NTUC Social Enterprises (SEs) were started by the Labour Movement (LM) to help workers stretch their hard-earned dollars, and to meet the under-served needs of their families.
At the 1969 Modernisation Seminar, the Labour Movement collectively decided to make a difference for working families beyond collective bargaining for better jobs and pay. We set up social enterprises to help workers stretch their hard-earned dollars, in areas where their needs were under-served. Now, the Labour Movement has 12 social enterprises.
Over the years, NTUC Social Enterprises scaled up their efforts to support working families through two key strategies.
First, the NTUC Social Enterprises serve as a countervailing force to keep the free market in check:
The Labour Movement set up the first cooperative, NTUC Income, in 1970 to offer insurance to low wage workers, so that they could become more adequately insured against life’s critical contingencies. Commercial insurers prefer to sell insurance to high net worth individuals, because the margins are higher.
Today, NTUC Income continues to care for the under insured, lower income and elderly: Income’s Value Pack is the most affordable life and health coverage plan available in the market today.
NTUC Welcome (now FairPrice) was set up during the oil crisis in 1973 at a time profiteering by rice merchants was rampant. Its mission was to stabilise the prices of essential commodities. FairPrice continues to stay true to its mission.
During the 2003 SARS crisis, FairPrice held the supply and prices of eggs and vegetables stable. During the 2008 period of high inflation, FairPrice was the last to raise prices of rice in their stores when rice suppliers increased prices; and the first to drop them, when rice suppliers reduced prices.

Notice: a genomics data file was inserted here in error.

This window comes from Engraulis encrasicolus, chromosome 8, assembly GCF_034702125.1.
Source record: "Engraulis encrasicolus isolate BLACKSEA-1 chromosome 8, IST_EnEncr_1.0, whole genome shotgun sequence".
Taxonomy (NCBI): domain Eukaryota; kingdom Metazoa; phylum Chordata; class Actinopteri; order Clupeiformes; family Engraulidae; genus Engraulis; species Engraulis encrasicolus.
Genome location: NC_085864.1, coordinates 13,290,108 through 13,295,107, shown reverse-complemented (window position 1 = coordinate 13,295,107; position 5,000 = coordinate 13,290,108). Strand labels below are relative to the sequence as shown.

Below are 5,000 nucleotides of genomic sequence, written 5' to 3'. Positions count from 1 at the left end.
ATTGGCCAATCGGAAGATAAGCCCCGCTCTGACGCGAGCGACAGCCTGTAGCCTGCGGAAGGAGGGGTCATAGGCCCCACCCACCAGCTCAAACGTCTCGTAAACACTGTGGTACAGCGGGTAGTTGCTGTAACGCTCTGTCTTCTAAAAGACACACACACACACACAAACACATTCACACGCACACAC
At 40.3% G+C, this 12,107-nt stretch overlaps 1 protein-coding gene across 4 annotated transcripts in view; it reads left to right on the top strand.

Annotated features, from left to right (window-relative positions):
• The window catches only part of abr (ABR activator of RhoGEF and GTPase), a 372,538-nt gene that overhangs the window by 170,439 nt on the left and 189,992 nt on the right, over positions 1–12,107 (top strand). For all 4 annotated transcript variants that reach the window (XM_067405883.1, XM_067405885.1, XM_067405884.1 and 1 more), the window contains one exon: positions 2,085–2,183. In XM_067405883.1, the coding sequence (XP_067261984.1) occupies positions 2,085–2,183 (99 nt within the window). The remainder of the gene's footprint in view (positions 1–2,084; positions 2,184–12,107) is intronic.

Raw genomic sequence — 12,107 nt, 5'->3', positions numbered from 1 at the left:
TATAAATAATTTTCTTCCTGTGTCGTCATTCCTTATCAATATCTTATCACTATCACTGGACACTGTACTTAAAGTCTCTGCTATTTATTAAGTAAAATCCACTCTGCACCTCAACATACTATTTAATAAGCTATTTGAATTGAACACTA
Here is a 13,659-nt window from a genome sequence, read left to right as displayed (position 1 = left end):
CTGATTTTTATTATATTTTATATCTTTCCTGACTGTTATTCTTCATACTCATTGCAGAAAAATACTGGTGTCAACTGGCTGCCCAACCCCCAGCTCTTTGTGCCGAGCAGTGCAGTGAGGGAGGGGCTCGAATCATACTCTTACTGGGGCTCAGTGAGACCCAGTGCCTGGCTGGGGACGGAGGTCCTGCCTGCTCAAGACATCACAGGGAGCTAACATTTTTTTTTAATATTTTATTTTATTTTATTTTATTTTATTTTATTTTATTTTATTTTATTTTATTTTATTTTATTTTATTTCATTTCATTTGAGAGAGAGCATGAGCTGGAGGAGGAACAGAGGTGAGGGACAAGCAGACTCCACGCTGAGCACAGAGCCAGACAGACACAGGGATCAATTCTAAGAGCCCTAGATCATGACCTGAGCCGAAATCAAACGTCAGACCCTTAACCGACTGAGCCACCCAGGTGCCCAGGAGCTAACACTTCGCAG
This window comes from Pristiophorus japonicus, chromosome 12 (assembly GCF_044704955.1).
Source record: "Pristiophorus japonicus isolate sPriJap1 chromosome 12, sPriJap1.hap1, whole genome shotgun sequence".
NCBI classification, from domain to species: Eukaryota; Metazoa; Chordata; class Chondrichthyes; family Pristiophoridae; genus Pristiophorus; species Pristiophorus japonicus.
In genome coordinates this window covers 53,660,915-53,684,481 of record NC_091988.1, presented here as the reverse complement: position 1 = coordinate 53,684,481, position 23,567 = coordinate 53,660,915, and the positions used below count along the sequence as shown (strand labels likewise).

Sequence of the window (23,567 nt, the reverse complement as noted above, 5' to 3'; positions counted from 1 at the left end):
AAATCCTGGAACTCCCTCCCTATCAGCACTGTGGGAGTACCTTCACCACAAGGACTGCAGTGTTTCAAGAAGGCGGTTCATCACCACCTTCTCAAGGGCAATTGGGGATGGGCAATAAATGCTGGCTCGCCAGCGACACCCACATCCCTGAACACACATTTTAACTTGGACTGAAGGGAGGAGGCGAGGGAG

Both FairPrice and Income are able to continue to influence prices and ethical practices in their respective industries because they are competitive, and have adequate market share. Their participation in the market as social enterprises serves as a countervailing force to free market forces, and benefit all consumers, not just their own customers.
Second, NTUC Social Enterprises took on a pioneering role to plug gaps in the market place by committing to long-term investments which were not always commercially viable at the start. I will cite two examples:
In the late 1970s, NTUC set up a department to operate childcare centres to support mothers to return to work, and to supplement the family income. NTUC took over the pilot childcare centres started by the Ministry of Social Affairs. Incomes were low then. Yet, we had to invest in quality curriculum and train teachers. Why? Because we felt that we should not be offering just baby-sitting services, but a child development service. For many years, NTUC, SLF and unions raised funds to subsidise fees for parents. Childcare services only became financially sustainable in the 1990s, when demand reached critical mass, and the government increased grants to parents.
In the early 1980s, NTUC set up a department to offer training to help workers overcome their fear of computers and to learn basic English to boost their productivity. No private companies provided these programs because they were not profitable. These programs were heavily subsidized by unions and government grants. Today, we continue to provide such training under NTUC LearningHub.
The Labour Movement takes a long term view. Over the long term, the Social Enterprises must be financially sustainable so that they can scale up and serve more people. However, in the short term, they could incur losses. The Labour Movement then find ways to fund the losses, for example, by seeking donations.
As part of the SE2015 vision, NTUC Enterprise is set up to support NTUC Social Enterprises to scale up sustainably to meet needs.